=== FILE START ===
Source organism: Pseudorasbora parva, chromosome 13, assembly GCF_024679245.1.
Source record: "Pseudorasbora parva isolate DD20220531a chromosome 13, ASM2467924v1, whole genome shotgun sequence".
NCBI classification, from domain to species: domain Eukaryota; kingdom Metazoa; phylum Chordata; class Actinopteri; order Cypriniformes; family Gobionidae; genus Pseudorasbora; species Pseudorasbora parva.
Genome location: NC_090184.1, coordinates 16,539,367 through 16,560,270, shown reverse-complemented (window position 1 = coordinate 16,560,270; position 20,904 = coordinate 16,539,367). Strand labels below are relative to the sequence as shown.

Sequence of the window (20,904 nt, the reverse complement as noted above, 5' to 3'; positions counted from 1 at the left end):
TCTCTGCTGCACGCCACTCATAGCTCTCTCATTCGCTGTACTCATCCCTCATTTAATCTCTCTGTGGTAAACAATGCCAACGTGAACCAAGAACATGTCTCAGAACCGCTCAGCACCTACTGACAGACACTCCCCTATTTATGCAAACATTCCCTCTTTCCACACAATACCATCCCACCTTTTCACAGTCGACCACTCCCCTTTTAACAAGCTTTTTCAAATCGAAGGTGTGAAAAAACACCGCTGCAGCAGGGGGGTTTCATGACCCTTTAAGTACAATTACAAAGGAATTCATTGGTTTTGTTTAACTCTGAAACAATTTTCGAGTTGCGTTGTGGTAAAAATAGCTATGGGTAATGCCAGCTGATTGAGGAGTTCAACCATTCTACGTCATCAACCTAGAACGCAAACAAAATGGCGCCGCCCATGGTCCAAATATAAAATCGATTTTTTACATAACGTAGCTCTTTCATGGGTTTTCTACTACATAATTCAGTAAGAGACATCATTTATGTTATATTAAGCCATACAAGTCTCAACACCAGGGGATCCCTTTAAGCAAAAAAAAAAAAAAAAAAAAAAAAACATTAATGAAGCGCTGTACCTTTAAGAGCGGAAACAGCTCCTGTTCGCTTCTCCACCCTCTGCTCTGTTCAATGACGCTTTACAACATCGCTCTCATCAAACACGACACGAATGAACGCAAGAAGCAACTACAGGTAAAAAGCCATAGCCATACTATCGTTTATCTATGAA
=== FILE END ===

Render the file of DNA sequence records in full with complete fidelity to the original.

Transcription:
Source organism: Pseudorasbora parva, chromosome 13, assembly GCF_024679245.1.
Source record: "Pseudorasbora parva isolate DD20220531a chromosome 13, ASM2467924v1, whole genome shotgun sequence".
NCBI classification, from domain to species: domain Eukaryota; kingdom Metazoa; phylum Chordata; class Actinopteri; order Cypriniformes; family Gobionidae; genus Pseudorasbora; species Pseudorasbora parva.
Genome location: NC_090184.1, coordinates 16,539,367 through 16,560,270, shown reverse-complemented (window position 1 = coordinate 16,560,270; position 20,904 = coordinate 16,539,367). Strand labels below are relative to the sequence as shown.

Sequence of the window (20,904 nt, the reverse complement as noted above, 5' to 3'; positions counted from 1 at the left end):
TCTCTGCTGCACGCCACTCATAGCTCTCTCATTCGCTGTACTCATCCCTCATTTAATCTCTCTGTGGTAAACAATGCCAACGTGAACCAAGAACATGTCTCAGAACCGCTCAGCACCTACTGACAGACACTCCCCTATTTATGCAAACATTCCCTCTTTCCACACAATACCATCCCACCTTTTCACAGTCGACCACTCCCCTTTTAACAAGCTTTTTCAAATCGAAGGTGTGAAAAAACACCGCTGCAGCAGGGGGGTTTCATGACCCTTTAAGTACAATTACAAAGGAATTCATTGGTTTTGTTTAACTCTGAAACAATTTTCGAGTTGCGTTGTGGTAAAAATAGCTATGGGTAATGCCAGCTGATTGAGGAGTTCAACCATTCTACGTCATCAACCTAGAACGCAAACAAAATGGCGCCGCCCATGGTCCAAATATAAAATCGATTTTTTACATAACGTAGCTCTTTCATGGGTTTTCTACTACATAATTCAGTAAGAGACATCATTTATGTTATATTAAGCCATACAAGTCTCAACACCAGGGGATCCCTTTAAGCAAAAAAAAAAAAAAAAAAAAAAAAACATTAATGAAGCGCTGTACCTTTAAGAGCGGAAACAGCTCCTGTTCGCTTCTCCACCCTCTGCTCTGTTCAATGACGCTTTACAACATCGCTCTCATCAAACACGACACGAATGAACGCAAGAAGCAACTACAGGTAAAAAGCCATAGCCATACTATCGTTTATCTATGAA